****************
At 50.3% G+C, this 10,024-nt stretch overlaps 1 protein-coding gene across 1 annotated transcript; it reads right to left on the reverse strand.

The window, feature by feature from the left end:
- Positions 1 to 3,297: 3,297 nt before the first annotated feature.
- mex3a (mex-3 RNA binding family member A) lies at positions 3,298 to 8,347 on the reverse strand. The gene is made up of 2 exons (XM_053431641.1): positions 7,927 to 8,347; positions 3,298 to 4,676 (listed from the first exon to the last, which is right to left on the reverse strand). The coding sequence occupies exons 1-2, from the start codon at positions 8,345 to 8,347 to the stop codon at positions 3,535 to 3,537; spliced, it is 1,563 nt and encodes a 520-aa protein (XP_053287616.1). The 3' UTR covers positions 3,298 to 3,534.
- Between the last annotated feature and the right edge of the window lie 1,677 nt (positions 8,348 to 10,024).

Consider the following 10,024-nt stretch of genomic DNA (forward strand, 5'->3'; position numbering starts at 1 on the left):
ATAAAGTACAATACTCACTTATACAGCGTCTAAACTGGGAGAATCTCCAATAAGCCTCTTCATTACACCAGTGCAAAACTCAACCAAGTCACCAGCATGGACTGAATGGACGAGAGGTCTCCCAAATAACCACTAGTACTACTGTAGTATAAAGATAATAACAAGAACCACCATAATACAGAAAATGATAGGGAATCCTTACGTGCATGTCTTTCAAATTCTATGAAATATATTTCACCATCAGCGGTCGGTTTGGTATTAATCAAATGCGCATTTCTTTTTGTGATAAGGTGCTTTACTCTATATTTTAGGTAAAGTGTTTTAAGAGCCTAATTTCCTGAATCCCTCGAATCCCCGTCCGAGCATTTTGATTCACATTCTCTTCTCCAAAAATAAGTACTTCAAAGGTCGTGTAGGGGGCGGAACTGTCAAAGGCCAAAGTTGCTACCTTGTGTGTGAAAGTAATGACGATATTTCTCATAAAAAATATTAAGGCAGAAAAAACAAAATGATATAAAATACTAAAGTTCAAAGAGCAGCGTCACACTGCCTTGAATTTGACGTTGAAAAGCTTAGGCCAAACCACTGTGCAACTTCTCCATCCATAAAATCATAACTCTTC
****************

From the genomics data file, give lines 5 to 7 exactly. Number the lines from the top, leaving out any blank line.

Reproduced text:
- Between the last annotated feature and the right edge of the window lie 1,677 nt (positions 8,348 to 10,024).

Consider the following 10,024-nt stretch of genomic DNA (forward strand, 5'->3'; position numbering starts at 1 on the left):
ATAAAGTACAATACTCACTTATACAGCGTCTAAACTGGGAGAATCTCCAATAAGCCTCTTCATTACACCAGTGCAAAACTCAACCAAGTCACCAGCATGGACTGAATGGACGAGAGGTCTCCCAAATAACCACTAGTACTACTGTAGTATAAAGATAATAACAAGAACCACCATAATACAGAAAATGATAGGGAATCCTTACGTGCATGTCTTTCAAATTCTATGAAATATATTTCACCATCAGCGGTCGGTTTGGTATTAATCAAATGCGCATTTCTTTTTGTGATAAGGTGCTTTACTCTATATTTTAGGTAAAGTGTTTTAAGAGCCTAATTTCCTGAATCCCTCGAATCCCCGTCCGAGCATTTTGATTCACATTCTCTTCTCCAAAAATAAGTACTTCAAAGGTCGTGTAGGGGGCGGAACTGTCAAAGGCCAAAGTTGCTACCTTGTGTGTGAAAGTAATGACGATATTTCTCATAAAAAATATTAAGGCAGAAAAAACAAAATGATATAAAATACTAAAGTTCAAAGAGCAGCGTCACACTGCCTTGAATTTGACGTTGAAAAGCTTAGGCCAAACCACTGTGCAACTTCTCCATCCATAAAATCATAACTCTTC